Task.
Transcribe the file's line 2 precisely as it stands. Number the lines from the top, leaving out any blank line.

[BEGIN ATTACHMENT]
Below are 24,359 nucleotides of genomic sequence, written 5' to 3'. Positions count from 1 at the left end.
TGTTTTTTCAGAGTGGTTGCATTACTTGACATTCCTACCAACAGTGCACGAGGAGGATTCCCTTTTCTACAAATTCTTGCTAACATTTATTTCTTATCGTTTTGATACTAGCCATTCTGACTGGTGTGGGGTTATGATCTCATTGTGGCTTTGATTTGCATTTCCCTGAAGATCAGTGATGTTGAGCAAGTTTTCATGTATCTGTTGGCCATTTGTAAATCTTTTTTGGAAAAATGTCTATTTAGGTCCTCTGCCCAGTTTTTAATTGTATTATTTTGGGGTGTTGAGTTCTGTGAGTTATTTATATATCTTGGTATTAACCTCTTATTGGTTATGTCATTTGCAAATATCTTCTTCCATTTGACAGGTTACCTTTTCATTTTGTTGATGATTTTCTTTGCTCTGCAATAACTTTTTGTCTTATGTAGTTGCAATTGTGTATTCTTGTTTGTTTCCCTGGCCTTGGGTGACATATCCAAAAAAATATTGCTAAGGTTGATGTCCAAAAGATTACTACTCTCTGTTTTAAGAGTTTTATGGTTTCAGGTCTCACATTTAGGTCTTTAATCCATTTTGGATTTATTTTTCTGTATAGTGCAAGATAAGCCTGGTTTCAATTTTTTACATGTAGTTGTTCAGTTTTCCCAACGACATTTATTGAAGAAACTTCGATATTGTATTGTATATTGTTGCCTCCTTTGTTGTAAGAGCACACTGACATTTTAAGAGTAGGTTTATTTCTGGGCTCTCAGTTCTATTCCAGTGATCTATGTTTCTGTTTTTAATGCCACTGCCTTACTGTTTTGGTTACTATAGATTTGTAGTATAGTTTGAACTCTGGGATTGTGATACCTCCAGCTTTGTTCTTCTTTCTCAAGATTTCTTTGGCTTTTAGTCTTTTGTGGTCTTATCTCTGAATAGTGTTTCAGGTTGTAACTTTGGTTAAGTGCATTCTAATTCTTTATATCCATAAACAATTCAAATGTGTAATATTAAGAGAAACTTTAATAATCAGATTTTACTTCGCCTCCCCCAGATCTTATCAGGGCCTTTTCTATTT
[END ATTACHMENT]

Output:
TGTTTTTTCAGAGTGGTTGCATTACTTGACATTCCTACCAACAGTGCACGAGGAGGATTCCCTTTTCTACAAATTCTTGCTAACATTTATTTCTTATCGTTTTGATACTAGCCATTCTGACTGGTGTGGGGTTATGATCTCATTGTGGCTTTGATTTGCATTTCCCTGAAGATCAGTGATGTTGAGCAAGTTTTCATGTATCTGTTGGCCATTTGTAAATCTTTTTTGGAAAAATGTCTATTTAGGTCCTCTGCCCAGTTTTTAATTGTATTATTTTGGGGTGTTGAGTTCTGTGAGTTATTTATATATCTTGGTATTAACCTCTTATTGGTTATGTCATTTGCAAATATCTTCTTCCATTTGACAGGTTACCTTTTCATTTTGTTGATGATTTTCTTTGCTCTGCAATAACTTTTTGTCTTATGTAGTTGCAATTGTGTATTCTTGTTTGTTTCCCTGGCCTTGGGTGACATATCCAAAAAAATATTGCTAAGGTTGATGTCCAAAAGATTACTACTCTCTGTTTTAAGAGTTTTATGGTTTCAGGTCTCACATTTAGGTCTTTAATCCATTTTGGATTTATTTTTCTGTATAGTGCAAGATAAGCCTGGTTTCAATTTTTTACATGTAGTTGTTCAGTTTTCCCAACGACATTTATTGAAGAAACTTCGATATTGTATTGTATATTGTTGCCTCCTTTGTTGTAAGAGCACACTGACATTTTAAGAGTAGGTTTATTTCTGGGCTCTCAGTTCTATTCCAGTGATCTATGTTTCTGTTTTTAATGCCACTGCCTTACTGTTTTGGTTACTATAGATTTGTAGTATAGTTTGAACTCTGGGATTGTGATACCTCCAGCTTTGTTCTTCTTTCTCAAGATTTCTTTGGCTTTTAGTCTTTTGTGGTCTTATCTCTGAATAGTGTTTCAGGTTGTAACTTTGGTTAAGTGCATTCTAATTCTTTATATCCATAAACAATTCAAATGTGTAATATTAAGAGAAACTTTAATAATCAGATTTTACTTCGCCTCCCCCAGATCTTATCAGGGCCTTTTCTATTT